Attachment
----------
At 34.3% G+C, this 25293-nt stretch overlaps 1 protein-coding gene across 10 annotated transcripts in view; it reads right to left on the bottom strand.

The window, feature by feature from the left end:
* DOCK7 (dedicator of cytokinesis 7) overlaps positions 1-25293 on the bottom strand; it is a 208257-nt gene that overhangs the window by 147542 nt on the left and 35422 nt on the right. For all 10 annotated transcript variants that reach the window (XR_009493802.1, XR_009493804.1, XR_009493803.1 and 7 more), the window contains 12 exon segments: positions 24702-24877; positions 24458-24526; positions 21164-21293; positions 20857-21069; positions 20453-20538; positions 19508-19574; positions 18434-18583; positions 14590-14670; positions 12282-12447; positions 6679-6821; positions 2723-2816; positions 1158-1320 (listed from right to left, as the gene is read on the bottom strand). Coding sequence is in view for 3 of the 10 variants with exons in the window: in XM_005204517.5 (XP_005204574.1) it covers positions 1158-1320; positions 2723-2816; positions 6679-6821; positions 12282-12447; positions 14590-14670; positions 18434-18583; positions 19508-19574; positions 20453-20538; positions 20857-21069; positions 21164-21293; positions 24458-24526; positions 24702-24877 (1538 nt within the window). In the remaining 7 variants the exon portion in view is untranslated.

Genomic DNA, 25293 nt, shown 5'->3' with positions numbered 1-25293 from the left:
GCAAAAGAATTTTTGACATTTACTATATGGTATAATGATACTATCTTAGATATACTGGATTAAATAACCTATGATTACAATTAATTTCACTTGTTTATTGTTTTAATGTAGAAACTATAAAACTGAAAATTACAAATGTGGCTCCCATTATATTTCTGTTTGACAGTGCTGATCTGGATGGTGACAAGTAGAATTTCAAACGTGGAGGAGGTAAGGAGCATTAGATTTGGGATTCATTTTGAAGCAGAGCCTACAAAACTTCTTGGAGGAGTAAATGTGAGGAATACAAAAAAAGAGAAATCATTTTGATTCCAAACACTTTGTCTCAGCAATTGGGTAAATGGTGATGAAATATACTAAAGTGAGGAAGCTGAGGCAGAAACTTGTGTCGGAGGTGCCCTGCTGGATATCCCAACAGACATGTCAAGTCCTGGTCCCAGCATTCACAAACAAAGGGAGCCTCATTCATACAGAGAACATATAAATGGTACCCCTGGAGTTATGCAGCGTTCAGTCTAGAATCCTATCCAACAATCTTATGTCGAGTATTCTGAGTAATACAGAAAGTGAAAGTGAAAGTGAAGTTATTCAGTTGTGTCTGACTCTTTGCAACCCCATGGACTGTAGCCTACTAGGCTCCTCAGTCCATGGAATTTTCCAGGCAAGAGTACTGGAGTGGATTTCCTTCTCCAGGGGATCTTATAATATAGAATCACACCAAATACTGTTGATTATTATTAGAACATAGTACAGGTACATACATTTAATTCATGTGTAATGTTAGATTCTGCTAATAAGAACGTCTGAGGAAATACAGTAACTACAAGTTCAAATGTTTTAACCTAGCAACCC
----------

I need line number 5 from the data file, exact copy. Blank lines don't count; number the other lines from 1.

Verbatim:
GCAAAAGAATTTTTGACATTTACTATATGGTATAATGATACTATCTTAGATATACTGGATTAAATAACCTATGATTACAATTAATTTCACTTGTTTATTGTTTTAATGTAGAAACTATAAAACTGAAAATTACAAATGTGGCTCCCATTATATTTCTGTTTGACAGTGCTGATCTGGATGGTGACAAGTAGAATTTCAAACGTGGAGGAGGTAAGGAGCATTAGATTTGGGATTCATTTTGAAGCAGAGCCTACAAAACTTCTTGGAGGAGTAAATGTGAGGAATACAAAAAAAGAGAAATCATTTTGATTCCAAACACTTTGTCTCAGCAATTGGGTAAATGGTGATGAAATATACTAAAGTGAGGAAGCTGAGGCAGAAACTTGTGTCGGAGGTGCCCTGCTGGATATCCCAACAGACATGTCAAGTCCTGGTCCCAGCATTCACAAACAAAGGGAGCCTCATTCATACAGAGAACATATAAATGGTACCCCTGGAGTTATGCAGCGTTCAGTCTAGAATCCTATCCAACAATCTTATGTCGAGTATTCTGAGTAATACAGAAAGTGAAAGTGAAAGTGAAGTTATTCAGTTGTGTCTGACTCTTTGCAACCCCATGGACTGTAGCCTACTAGGCTCCTCAGTCCATGGAATTTTCCAGGCAAGAGTACTGGAGTGGATTTCCTTCTCCAGGGGATCTTATAATATAGAATCACACCAAATACTGTTGATTATTATTAGAACATAGTACAGGTACATACATTTAATTCATGTGTAATGTTAGATTCTGCTAATAAGAACGTCTGAGGAAATACAGTAACTACAAGTTCAAATGTTTTAACCTAGCAACCC